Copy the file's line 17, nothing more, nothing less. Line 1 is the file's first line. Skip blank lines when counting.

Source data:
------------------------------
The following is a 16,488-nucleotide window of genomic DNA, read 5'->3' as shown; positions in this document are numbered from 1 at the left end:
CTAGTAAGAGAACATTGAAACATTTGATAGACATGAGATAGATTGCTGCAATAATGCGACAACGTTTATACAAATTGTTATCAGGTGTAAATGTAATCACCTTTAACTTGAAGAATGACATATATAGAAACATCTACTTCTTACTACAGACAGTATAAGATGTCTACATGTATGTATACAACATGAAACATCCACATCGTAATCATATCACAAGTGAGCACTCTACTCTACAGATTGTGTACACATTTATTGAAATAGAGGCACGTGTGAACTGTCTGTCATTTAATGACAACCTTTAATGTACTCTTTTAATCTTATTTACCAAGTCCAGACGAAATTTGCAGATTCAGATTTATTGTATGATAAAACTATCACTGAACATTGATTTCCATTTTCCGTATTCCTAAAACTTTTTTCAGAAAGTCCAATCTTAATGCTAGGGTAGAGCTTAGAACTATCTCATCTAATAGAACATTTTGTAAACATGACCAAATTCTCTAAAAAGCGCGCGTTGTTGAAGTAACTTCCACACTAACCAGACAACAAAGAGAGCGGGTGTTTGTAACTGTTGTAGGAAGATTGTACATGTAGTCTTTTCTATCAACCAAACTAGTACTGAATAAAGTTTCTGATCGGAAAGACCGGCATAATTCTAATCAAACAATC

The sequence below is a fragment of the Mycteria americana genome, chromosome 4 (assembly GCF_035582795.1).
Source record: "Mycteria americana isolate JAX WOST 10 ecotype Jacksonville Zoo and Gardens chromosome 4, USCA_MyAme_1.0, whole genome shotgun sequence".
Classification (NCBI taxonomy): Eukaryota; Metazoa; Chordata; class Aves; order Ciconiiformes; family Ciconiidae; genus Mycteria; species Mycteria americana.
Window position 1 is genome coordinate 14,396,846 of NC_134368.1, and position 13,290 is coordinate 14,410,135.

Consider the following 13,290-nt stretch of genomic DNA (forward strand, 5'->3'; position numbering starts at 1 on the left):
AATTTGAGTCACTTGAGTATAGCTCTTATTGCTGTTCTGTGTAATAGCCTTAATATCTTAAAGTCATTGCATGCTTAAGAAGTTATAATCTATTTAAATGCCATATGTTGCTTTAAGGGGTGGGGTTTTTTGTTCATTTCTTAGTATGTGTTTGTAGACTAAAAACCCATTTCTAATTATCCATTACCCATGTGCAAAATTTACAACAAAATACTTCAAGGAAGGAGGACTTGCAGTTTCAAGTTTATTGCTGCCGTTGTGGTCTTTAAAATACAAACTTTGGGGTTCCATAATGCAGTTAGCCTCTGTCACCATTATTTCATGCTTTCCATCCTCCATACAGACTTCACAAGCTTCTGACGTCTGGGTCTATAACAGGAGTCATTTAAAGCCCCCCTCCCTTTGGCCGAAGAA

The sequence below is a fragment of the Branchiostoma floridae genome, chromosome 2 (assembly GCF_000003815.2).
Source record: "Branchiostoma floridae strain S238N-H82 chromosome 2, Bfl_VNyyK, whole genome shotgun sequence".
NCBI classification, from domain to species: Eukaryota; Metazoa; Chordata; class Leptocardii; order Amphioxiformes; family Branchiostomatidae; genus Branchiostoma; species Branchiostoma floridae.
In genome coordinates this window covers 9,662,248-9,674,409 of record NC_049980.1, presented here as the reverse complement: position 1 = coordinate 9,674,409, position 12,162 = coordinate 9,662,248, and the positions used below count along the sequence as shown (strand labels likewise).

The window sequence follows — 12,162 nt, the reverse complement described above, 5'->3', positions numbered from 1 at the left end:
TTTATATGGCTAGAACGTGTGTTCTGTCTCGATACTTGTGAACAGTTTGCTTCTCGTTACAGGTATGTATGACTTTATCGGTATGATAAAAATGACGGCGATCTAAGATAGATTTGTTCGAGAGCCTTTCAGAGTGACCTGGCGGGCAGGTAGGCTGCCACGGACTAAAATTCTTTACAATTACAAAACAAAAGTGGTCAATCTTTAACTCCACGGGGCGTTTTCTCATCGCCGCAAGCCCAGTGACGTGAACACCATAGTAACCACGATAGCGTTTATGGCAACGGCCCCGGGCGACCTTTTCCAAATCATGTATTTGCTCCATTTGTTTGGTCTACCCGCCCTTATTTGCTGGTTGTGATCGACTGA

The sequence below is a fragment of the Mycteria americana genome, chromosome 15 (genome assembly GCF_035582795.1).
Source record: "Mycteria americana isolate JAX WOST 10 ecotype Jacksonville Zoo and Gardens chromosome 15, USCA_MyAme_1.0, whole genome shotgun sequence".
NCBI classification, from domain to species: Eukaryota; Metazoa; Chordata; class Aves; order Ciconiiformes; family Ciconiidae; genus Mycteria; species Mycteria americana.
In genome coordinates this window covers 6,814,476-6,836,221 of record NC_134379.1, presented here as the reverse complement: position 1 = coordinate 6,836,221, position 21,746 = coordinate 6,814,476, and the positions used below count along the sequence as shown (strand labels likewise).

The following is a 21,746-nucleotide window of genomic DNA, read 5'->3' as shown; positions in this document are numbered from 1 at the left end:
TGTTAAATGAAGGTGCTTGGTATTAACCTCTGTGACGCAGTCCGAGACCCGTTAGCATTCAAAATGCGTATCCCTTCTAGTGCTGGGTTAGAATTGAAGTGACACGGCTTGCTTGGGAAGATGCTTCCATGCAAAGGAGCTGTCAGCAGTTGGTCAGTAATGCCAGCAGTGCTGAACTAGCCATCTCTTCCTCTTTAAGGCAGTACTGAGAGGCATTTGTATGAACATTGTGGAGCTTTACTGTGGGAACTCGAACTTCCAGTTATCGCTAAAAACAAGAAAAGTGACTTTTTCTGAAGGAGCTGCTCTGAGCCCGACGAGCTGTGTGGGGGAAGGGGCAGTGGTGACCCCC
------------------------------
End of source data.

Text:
NCBI classification, from domain to species: Eukaryota; Metazoa; Chordata; class Aves; order Ciconiiformes; family Ciconiidae; genus Mycteria; species Mycteria americana.